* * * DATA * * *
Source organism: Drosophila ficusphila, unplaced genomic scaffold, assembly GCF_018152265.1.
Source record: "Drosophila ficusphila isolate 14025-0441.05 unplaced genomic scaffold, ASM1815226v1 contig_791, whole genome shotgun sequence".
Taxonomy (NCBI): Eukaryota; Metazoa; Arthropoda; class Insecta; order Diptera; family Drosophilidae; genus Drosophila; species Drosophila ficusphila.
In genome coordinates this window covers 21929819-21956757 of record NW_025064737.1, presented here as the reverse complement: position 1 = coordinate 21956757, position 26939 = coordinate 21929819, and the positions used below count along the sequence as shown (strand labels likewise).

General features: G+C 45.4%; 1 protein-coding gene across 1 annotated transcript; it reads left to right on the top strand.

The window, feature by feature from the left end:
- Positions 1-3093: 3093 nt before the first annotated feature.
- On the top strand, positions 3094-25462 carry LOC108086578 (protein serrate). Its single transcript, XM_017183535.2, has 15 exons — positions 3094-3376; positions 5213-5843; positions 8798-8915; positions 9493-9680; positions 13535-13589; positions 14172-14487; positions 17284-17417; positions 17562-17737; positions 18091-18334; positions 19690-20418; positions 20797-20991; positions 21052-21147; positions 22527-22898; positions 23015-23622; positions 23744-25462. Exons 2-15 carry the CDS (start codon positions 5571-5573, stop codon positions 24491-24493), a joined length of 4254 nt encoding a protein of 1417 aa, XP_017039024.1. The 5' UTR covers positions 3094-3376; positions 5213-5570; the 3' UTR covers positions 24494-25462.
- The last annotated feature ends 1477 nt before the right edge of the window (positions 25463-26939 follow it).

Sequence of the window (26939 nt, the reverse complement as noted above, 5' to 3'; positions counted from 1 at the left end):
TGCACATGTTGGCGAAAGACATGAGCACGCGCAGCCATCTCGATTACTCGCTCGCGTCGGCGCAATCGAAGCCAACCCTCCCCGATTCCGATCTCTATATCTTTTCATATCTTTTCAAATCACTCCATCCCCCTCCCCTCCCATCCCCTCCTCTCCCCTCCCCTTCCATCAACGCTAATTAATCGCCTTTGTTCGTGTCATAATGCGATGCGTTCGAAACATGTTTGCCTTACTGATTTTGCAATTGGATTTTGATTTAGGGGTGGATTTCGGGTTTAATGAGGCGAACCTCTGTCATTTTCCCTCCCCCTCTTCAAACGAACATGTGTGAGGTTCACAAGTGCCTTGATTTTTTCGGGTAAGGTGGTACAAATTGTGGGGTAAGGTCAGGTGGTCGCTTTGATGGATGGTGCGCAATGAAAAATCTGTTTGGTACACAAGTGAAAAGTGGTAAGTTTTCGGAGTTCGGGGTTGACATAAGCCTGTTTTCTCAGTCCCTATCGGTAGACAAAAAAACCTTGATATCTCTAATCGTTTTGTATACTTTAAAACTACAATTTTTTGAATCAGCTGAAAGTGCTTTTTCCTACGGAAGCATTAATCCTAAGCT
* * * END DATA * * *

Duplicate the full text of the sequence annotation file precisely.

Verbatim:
Source organism: Drosophila ficusphila, unplaced genomic scaffold, assembly GCF_018152265.1.
Source record: "Drosophila ficusphila isolate 14025-0441.05 unplaced genomic scaffold, ASM1815226v1 contig_791, whole genome shotgun sequence".
Taxonomy (NCBI): Eukaryota; Metazoa; Arthropoda; class Insecta; order Diptera; family Drosophilidae; genus Drosophila; species Drosophila ficusphila.
In genome coordinates this window covers 21929819-21956757 of record NW_025064737.1, presented here as the reverse complement: position 1 = coordinate 21956757, position 26939 = coordinate 21929819, and the positions used below count along the sequence as shown (strand labels likewise).

General features: G+C 45.4%; 1 protein-coding gene across 1 annotated transcript; it reads left to right on the top strand.

The window, feature by feature from the left end:
- Positions 1-3093: 3093 nt before the first annotated feature.
- On the top strand, positions 3094-25462 carry LOC108086578 (protein serrate). Its single transcript, XM_017183535.2, has 15 exons — positions 3094-3376; positions 5213-5843; positions 8798-8915; positions 9493-9680; positions 13535-13589; positions 14172-14487; positions 17284-17417; positions 17562-17737; positions 18091-18334; positions 19690-20418; positions 20797-20991; positions 21052-21147; positions 22527-22898; positions 23015-23622; positions 23744-25462. Exons 2-15 carry the CDS (start codon positions 5571-5573, stop codon positions 24491-24493), a joined length of 4254 nt encoding a protein of 1417 aa, XP_017039024.1. The 5' UTR covers positions 3094-3376; positions 5213-5570; the 3' UTR covers positions 24494-25462.
- The last annotated feature ends 1477 nt before the right edge of the window (positions 25463-26939 follow it).

Sequence of the window (26939 nt, the reverse complement as noted above, 5' to 3'; positions counted from 1 at the left end):
TGCACATGTTGGCGAAAGACATGAGCACGCGCAGCCATCTCGATTACTCGCTCGCGTCGGCGCAATCGAAGCCAACCCTCCCCGATTCCGATCTCTATATCTTTTCATATCTTTTCAAATCACTCCATCCCCCTCCCCTCCCATCCCCTCCTCTCCCCTCCCCTTCCATCAACGCTAATTAATCGCCTTTGTTCGTGTCATAATGCGATGCGTTCGAAACATGTTTGCCTTACTGATTTTGCAATTGGATTTTGATTTAGGGGTGGATTTCGGGTTTAATGAGGCGAACCTCTGTCATTTTCCCTCCCCCTCTTCAAACGAACATGTGTGAGGTTCACAAGTGCCTTGATTTTTTCGGGTAAGGTGGTACAAATTGTGGGGTAAGGTCAGGTGGTCGCTTTGATGGATGGTGCGCAATGAAAAATCTGTTTGGTACACAAGTGAAAAGTGGTAAGTTTTCGGAGTTCGGGGTTGACATAAGCCTGTTTTCTCAGTCCCTATCGGTAGACAAAAAAACCTTGATATCTCTAATCGTTTTGTATACTTTAAAACTACAATTTTTTGAATCAGCTGAAAGTGCTTTTTCCTACGGAAGCATTAATCCTAAGCT